The present book aims at clarifying which of Neurath’s ideas remain of relevance today and how these are interrelated. The method chosen is to elucidate their biographical and general historical background and to put them into the framework of the academic and political controversies of their time. This contextual approach yields results that are not just of antiquarian interest. It also enables the reconstruction of the theoretical thrust and continuing practical relevance of a thinker whose ideas were obscured by the catastrophes of the twentieth century. Neurath wanted to demonstrate by his own work in economics that scientific thinking always offers a number of different alternatives and that one must proceed towards applications in full awareness of this fact. In this respect, Neurath’s thought is unusually demanding.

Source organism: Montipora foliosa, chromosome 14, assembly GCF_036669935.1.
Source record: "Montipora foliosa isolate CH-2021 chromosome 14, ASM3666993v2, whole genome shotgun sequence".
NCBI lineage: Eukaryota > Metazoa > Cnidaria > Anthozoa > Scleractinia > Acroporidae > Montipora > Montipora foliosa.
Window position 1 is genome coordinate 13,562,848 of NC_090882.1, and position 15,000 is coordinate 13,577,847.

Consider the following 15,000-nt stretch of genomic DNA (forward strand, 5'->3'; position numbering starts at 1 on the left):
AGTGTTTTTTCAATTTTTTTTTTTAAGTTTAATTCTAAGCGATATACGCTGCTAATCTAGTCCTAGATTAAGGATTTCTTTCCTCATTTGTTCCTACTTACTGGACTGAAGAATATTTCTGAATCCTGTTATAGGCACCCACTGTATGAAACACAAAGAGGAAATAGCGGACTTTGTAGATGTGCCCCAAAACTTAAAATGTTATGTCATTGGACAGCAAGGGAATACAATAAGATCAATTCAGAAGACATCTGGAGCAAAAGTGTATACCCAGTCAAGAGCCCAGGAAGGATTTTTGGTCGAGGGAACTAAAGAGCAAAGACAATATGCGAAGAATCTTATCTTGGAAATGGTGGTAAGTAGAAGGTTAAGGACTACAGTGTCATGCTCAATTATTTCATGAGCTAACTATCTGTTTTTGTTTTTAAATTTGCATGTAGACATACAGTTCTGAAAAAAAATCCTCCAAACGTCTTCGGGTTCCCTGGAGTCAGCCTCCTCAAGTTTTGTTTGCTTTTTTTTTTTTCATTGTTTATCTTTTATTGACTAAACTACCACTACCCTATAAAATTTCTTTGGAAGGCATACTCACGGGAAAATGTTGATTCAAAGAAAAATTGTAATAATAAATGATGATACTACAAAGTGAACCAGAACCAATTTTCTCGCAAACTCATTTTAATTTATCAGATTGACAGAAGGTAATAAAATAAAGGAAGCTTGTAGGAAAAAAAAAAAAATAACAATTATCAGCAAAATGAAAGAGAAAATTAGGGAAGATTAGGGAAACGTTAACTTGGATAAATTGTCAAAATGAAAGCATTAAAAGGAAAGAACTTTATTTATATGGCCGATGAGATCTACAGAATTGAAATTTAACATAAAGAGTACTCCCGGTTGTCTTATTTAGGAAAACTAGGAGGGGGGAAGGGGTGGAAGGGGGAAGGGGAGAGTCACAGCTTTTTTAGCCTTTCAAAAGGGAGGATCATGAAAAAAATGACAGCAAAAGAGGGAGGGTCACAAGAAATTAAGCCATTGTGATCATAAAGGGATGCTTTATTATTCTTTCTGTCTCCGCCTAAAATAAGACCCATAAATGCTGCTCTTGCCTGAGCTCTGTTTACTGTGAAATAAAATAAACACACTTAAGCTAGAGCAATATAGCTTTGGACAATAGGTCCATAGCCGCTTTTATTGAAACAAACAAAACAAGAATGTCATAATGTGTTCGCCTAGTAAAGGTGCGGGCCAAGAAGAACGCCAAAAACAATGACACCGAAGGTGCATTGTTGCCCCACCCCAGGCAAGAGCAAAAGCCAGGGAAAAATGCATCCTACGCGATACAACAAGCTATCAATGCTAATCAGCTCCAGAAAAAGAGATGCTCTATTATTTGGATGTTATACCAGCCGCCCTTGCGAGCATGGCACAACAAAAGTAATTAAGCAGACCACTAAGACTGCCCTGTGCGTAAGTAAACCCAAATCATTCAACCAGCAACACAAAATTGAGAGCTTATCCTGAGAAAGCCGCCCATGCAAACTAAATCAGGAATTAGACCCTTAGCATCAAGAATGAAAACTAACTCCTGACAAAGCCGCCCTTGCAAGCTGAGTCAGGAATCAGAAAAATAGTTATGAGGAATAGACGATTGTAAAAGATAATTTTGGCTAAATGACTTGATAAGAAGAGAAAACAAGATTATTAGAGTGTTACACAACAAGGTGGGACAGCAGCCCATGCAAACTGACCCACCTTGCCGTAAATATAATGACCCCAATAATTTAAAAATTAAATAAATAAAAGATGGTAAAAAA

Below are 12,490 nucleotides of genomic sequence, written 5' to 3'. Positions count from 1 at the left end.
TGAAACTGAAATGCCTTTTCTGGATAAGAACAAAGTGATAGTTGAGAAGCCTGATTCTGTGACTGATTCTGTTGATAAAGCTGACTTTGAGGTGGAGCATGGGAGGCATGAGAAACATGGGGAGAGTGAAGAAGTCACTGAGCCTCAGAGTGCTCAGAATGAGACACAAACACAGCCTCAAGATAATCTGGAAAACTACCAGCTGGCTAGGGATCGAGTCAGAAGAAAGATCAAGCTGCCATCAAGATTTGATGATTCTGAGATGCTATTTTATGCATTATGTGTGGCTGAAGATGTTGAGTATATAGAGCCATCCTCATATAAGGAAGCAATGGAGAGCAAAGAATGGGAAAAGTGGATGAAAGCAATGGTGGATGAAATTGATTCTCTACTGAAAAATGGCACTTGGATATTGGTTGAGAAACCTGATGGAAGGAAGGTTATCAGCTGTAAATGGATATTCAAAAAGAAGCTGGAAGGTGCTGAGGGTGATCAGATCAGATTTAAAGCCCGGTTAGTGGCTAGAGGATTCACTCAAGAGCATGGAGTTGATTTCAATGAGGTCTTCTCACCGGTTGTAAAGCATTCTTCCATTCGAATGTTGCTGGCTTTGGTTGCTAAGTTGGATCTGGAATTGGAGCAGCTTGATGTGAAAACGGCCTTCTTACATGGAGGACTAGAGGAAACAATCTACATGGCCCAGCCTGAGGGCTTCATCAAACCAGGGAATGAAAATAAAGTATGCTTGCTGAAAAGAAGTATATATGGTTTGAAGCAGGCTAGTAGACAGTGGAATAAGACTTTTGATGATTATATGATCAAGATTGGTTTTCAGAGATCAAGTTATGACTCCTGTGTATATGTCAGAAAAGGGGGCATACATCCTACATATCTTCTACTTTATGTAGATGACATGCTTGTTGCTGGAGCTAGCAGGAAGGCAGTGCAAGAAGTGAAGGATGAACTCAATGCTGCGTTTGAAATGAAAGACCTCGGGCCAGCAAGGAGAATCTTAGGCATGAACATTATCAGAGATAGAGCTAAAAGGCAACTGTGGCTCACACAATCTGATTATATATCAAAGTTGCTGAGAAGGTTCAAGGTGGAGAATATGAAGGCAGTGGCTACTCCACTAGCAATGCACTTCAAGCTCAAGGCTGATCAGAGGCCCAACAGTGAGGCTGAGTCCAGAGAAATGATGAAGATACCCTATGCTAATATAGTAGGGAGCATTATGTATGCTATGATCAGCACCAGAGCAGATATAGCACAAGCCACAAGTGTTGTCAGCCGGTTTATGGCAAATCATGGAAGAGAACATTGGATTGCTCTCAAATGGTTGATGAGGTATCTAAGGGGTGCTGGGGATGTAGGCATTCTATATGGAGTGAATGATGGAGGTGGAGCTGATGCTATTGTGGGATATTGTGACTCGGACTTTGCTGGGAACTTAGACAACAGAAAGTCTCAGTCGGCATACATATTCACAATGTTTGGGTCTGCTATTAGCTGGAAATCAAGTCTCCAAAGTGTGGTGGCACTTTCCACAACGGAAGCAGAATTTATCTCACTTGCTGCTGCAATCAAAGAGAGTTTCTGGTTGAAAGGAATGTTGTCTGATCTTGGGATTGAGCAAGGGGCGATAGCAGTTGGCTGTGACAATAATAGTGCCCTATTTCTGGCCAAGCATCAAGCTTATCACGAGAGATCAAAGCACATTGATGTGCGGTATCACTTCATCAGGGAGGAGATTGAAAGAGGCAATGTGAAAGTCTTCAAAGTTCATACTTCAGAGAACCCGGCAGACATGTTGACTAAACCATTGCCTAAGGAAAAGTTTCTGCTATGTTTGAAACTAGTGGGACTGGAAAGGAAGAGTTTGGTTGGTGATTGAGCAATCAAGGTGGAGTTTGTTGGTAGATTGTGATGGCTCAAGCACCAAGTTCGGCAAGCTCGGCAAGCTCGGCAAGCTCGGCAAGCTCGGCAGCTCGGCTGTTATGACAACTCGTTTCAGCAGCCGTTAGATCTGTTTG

With perplexity in political and intellectual life becoming ever more widespread as the twenty-first century progresses, it strikes us as very useful to step back and reconstruct a type of thinking in the social sciences that goes back to the discussion on the big conflicts of the twentieth century but which does not accept as inescapable the intellectual alternatives seemingly cemented in these conflicts.
The book is structured so that it first addresses the question why the study of Neurath’s contributions to economics in the context of his time is a worthwhile endeavour today. After all, the overwhelming majority of today’s economists regard his contributions as out-dated and largely irrelevant for the continuing development of their discipline.
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